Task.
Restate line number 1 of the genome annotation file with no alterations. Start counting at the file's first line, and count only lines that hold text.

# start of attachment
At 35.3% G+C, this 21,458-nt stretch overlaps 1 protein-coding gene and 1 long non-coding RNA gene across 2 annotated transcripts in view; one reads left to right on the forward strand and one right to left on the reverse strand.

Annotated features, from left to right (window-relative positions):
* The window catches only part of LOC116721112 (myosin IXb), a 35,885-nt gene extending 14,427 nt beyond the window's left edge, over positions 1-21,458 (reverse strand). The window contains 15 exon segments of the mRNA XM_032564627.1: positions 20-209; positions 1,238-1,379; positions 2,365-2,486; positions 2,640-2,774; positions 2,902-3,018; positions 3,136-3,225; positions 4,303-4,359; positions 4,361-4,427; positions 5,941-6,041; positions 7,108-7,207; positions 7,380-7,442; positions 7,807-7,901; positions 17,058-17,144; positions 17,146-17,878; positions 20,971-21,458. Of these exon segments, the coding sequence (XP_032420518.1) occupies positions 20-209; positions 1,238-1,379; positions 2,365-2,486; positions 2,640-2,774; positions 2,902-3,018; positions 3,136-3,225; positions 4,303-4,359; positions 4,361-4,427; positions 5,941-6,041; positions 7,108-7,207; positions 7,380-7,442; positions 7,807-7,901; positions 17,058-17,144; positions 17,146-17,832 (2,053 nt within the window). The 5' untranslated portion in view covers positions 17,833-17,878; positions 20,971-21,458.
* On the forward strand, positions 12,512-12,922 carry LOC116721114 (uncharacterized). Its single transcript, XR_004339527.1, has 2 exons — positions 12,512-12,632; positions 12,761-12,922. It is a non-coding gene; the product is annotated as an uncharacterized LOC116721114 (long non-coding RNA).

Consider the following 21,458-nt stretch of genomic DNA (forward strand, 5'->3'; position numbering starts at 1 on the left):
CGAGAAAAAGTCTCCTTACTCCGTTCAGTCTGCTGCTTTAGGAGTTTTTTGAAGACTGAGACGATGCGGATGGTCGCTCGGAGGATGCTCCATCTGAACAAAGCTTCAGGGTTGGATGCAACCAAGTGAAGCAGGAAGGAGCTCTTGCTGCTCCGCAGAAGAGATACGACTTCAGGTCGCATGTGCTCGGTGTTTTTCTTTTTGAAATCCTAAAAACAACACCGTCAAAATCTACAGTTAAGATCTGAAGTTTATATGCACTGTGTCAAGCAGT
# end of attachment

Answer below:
At 35.3% G+C, this 21,458-nt stretch overlaps 1 protein-coding gene and 1 long non-coding RNA gene across 2 annotated transcripts in view; one reads left to right on the forward strand and one right to left on the reverse strand.